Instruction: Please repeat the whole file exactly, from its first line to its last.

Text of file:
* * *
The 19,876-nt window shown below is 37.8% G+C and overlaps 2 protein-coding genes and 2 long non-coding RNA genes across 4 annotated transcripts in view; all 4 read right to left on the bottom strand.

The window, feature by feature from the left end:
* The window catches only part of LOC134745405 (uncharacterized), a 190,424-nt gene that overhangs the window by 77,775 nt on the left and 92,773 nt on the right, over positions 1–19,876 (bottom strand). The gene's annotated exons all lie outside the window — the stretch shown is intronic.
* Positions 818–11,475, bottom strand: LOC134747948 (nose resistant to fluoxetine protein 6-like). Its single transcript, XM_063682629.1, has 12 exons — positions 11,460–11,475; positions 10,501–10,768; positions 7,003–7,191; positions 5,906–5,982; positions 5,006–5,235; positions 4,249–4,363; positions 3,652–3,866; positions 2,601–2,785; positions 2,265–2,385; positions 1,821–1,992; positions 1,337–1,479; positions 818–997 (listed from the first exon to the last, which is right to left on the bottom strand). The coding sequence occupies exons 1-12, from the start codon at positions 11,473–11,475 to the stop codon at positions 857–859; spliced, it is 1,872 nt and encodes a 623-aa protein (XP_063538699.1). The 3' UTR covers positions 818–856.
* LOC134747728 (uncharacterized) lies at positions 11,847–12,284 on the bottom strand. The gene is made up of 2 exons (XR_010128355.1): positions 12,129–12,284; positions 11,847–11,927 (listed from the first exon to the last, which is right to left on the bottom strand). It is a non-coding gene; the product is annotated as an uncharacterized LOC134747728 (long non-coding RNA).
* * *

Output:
The 19,876-nt window shown below is 37.8% G+C and overlaps 2 protein-coding genes and 2 long non-coding RNA genes across 4 annotated transcripts in view; all 4 read right to left on the bottom strand.

The window, feature by feature from the left end:
* The window catches only part of LOC134745405 (uncharacterized), a 190,424-nt gene that overhangs the window by 77,775 nt on the left and 92,773 nt on the right, over positions 1–19,876 (bottom strand). The gene's annotated exons all lie outside the window — the stretch shown is intronic.
* Positions 818–11,475, bottom strand: LOC134747948 (nose resistant to fluoxetine protein 6-like). Its single transcript, XM_063682629.1, has 12 exons — positions 11,460–11,475; positions 10,501–10,768; positions 7,003–7,191; positions 5,906–5,982; positions 5,006–5,235; positions 4,249–4,363; positions 3,652–3,866; positions 2,601–2,785; positions 2,265–2,385; positions 1,821–1,992; positions 1,337–1,479; positions 818–997 (listed from the first exon to the last, which is right to left on the bottom strand). The coding sequence occupies exons 1-12, from the start codon at positions 11,473–11,475 to the stop codon at positions 857–859; spliced, it is 1,872 nt and encodes a 623-aa protein (XP_063538699.1). The 3' UTR covers positions 818–856.
* LOC134747728 (uncharacterized) lies at positions 11,847–12,284 on the bottom strand. The gene is made up of 2 exons (XR_010128355.1): positions 12,129–12,284; positions 11,847–11,927 (listed from the first exon to the last, which is right to left on the bottom strand). It is a non-coding gene; the product is annotated as an uncharacterized LOC134747728 (long non-coding RNA).